By Walter Murphy on 12/11/2015 4:21 PM
On Wednesday, the S&P 500 fell 0.77%, the DJIA lost 0.43%, and the NASDAQ declined by 1.48%. NYSE declining stocks exceeded winners by almost 2:1 while the up/down volume ratio was bullish by a small margin.

By our count today was the 25th day since the S&P 500 was last able to post consecutive gains. Perhaps not surprisingly, the NYSE common-stock daily cumulative a-d line has been unable to retrace little more than 50% of its May-September decline. As a result, more than 50% of the stocks in both the S&P 500 and S&P 1500 closed today more than 10% below their 52-week high.

Meanwhile, the “500” is currently on a three-week winning streak (and nine up weeks out the last 10). This is reflective of the weekly Coppock Curve, which has been in an uptrend since late September. That said, we have been projecting a late-December/early-January peak for the weekly oscillator and that still seems reasonable; it is positioned to peak within the next four weeks. When that happens, a deteriorating weekly indicator...
By Walter Murphy on 12/7/2015 2:51 PM
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US Equities: The downside risk outweighs the upside potential in our opinion. Indeed, the difference could be significant. For example, the most benign scenario is that the decline following the completion of a wave 5/C rally will be a 38.2% retracement of the 2011-2015 uptrend. This indicates an upcoming S&P 500 test of 1730. From current levels we would have to expect a rally through 2424 before the upside potential even begins to exceed the downside risk.

Sectors: Consumer Discretionary and Technology are showing the best relative strength. Energy continues to exhibit relative weakness.

The Rest of the World: The MSCI All Country World (ex US) Index has been recording multi-year lows versus the S&P 500. However, these relative lows have not been confirmed by momentum, which is uptrending on both a weekly and monthly basis. Thus, global markets appear positioned to gain sustainable relative strength versus the US market for the first time in many months.

Yields: The...
By Walter Murphy on 11/16/2015 4:18 PM
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US Equities: We are counting the S&P’s early November high at 2116 as a lower degree a-wave and the current decline as the subsequent b-wave. A coming c-wave rally should carry the index to new recovery – and arguably all-time – highs.

Global Equities: In late September, the MSCI All Country World (ex US) Index fell to 231, its lowest level since reversing down from its 2009-2014 “bull market.” At that low, the index violated every support trend line since both the 2009 and 2011 low. The subsequent September-October recovery did not decisively break the dominant intermediate downtrend line and the weakness of recent weeks has reversed that 3-4 week uptrend. However – and as is the case with most of the individual markets that we monitor – the index’s weekly Coppock oscillator is positioned to maintain its current uptrend through the rest of 2015.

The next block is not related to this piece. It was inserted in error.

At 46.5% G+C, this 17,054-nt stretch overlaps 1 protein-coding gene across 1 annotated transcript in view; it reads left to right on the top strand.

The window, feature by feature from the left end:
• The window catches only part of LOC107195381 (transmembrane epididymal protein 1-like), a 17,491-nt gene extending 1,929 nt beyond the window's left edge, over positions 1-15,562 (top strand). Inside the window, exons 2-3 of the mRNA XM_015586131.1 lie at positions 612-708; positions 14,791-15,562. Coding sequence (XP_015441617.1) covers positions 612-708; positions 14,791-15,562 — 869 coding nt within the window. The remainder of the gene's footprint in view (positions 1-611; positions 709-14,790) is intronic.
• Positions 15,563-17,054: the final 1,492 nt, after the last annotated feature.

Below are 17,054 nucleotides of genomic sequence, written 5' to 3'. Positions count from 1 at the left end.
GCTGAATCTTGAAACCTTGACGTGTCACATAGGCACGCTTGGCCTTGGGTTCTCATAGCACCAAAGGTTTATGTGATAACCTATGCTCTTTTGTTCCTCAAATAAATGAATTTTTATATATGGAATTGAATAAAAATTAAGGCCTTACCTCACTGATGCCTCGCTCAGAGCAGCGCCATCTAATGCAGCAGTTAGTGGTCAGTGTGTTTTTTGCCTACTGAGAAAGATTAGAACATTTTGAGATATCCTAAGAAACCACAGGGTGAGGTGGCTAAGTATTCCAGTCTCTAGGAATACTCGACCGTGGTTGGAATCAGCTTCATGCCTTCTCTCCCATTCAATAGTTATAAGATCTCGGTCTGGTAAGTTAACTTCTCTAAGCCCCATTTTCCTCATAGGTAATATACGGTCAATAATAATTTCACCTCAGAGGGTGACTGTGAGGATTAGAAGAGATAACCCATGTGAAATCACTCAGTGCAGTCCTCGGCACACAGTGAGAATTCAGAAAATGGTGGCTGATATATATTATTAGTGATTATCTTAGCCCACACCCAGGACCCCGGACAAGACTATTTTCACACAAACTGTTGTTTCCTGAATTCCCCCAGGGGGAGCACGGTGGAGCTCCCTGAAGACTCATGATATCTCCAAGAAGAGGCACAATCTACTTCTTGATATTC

Interest Rates: Our global 10-year yield index finished last week at 1.39%. There is already a double-bottom near 1.02% so that is...
By Walter Murphy on 11/9/2015 4:31 PM
“Plain English”

US Equities: Against a constructive intermediate backdrop, the daily Coppock oscillator has a bearish bias against most of the stocks in the S&P 500, as well as for seven of the nine sector SPDRs (energy is the exception). Our sense is that these short term pressures will ease by early December. As is the case with global markets (see below) this combination suggests that continued pressures in the days ahead will prove to be a pause within the still developing post-August intermediate uptrend.

Global Equities: The short term Coppock indicator has a bearish bias for 26 of the 35 non-US markets that we follow on a daily basis. This suggests a pause in the intermediate rally for global markets.

Interest Rates: The early September rally by 30-year yields briefly broke resistance at 3.01% to 3.09% before reversing. Last week’s rally carried yields back to 3.09%, so further strength will be a breakout and provide the set-up for a challenge of the June-July double-top at 3.24%-3.26%....
By Walter Murphy on 11/5/2015 1:28 PM
On Wednesday, the S&P 500 fell 0.35%, the DJIA lost 0.28%, and the NASDAQ declined 0.05%. NYSE declining stocks exceeded winners by 8:5 while the up/down volume ratio was bearish by a more modest 7:3 margin.

We have noted in recent comments that intermediate momentum for the S&P 500 – as measured by the weekly Coppock Curve – has the potential to maintain its current bullish bias through most, if not all, of the rest of this year. Drilling down a bit, we took a look at the two largest sectors in the index, Technology and Financials. As measured by the sector SPDRs (XLK and XLF) these two sectors represent almost 40% of the market. And they, like the “500” are positioned to maintain their current bullish bias for the rest of this year.

Drilling down a bit more, we examined the weekly Coppock Curve for the components in XLK and XLF. Among the 169 components we looked at, the Coppock oscillator is in an uptrend for 142 (more than 89%). Of those, 89 were still on the oversold side of neutral. We characterize...